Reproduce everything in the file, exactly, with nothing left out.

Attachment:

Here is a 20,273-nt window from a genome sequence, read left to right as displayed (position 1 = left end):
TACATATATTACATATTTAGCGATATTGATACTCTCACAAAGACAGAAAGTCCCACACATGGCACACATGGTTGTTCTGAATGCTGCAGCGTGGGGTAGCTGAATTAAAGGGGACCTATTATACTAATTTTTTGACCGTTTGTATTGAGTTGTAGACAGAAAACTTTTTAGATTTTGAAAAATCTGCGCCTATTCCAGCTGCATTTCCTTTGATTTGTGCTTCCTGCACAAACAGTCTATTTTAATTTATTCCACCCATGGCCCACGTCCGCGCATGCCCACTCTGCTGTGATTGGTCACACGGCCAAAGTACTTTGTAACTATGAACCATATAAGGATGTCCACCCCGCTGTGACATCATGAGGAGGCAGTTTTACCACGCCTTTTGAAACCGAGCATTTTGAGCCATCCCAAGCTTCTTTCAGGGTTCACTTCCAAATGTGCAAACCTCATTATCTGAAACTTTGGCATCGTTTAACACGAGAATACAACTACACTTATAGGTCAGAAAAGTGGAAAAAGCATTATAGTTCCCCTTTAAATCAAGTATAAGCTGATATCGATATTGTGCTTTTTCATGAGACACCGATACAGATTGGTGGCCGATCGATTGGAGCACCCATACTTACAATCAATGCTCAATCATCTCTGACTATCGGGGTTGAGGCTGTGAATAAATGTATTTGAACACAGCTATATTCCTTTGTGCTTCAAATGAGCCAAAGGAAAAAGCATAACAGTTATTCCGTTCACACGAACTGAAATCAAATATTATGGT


Here is a 20,273-nt window from a genome sequence, read left to right as displayed (position 1 = left end):
TACATATATTACATATTTAGCGATATTGATACTCTCACAAAGACAGAAAGTCCCACACATGGCACACATGGTTGTTCTGAATGCTGCAGCGTGGGGTAGCTGAATTAAAGGGGACCTATTATACTAATTTTTTGACCGTTTGTATTGAGTTGTAGACAGAAAACTTTTTAGATTTTGAAAAATCTGCGCCTATTCCAGCTGCATTTCCTTTGATTTGTGCTTCCTGCACAAACAGTCTATTTTAATTTATTCCACCCATGGCCCACGTCCGCGCATGCCCACTCTGCTGTGATTGGTCACACGGCCAAAGTACTTTGTAACTATGAACCATATAAGGATGTCCACCCCGCTGTGACATCATGAGGAGGCAGTTTTACCACGCCTTTTGAAACCGAGCATTTTGAGCCATCCCAAGCTTCTTTCAGGGTTCACTTCCAAATGTGCAAACCTCATTATCTGAAACTTTGGCATCGTTTAACACGAGAATACAACTACACTTATAGGTCAGAAAAGTGGAAAAAGCATTATAGTTCCCCTTTAAATCAAGTATAAGCTGATATCGATATTGTGCTTTTTCATGAGACACCGATACAGATTGGTGGCCGATCGATTGGAGCACCCATACTTACAATCAATGCTCAATCATCTCTGACTATCGGGGTTGAGGCTGTGAATAAATGTATTTGAACACAGCTATATTCCTTTGTGCTTCAAATGAGCCAAAGGAAAAAGCATAACAGTTATTCCGTTCACACGAACTGAAATCAAATATTATGGT